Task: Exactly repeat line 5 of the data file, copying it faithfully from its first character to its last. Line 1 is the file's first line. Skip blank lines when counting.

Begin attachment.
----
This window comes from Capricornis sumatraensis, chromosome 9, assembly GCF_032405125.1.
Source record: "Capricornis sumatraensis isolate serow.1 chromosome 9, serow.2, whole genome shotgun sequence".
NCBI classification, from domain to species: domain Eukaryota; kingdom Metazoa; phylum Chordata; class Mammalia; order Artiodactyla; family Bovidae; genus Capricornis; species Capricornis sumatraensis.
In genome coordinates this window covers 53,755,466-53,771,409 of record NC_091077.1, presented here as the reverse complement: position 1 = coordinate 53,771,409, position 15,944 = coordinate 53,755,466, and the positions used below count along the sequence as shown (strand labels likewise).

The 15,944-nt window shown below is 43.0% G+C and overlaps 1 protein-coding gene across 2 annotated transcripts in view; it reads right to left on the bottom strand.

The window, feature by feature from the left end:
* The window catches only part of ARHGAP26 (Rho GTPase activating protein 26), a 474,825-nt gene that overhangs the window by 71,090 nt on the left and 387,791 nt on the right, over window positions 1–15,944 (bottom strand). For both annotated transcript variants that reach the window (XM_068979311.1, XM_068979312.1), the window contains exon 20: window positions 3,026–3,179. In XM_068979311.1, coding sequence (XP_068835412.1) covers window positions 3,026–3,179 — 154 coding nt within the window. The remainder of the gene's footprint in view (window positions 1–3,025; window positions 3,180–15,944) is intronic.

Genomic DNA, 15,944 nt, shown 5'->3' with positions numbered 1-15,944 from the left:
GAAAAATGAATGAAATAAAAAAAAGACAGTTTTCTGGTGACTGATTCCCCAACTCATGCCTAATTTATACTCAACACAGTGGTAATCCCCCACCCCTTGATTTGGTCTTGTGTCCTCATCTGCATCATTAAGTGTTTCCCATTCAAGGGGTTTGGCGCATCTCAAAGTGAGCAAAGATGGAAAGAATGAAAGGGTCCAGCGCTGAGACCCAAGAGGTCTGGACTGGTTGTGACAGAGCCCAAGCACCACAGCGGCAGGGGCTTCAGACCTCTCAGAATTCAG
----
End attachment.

The 15,944-nt window shown below is 43.0% G+C and overlaps 1 protein-coding gene across 2 annotated transcripts in view; it reads right to left on the bottom strand.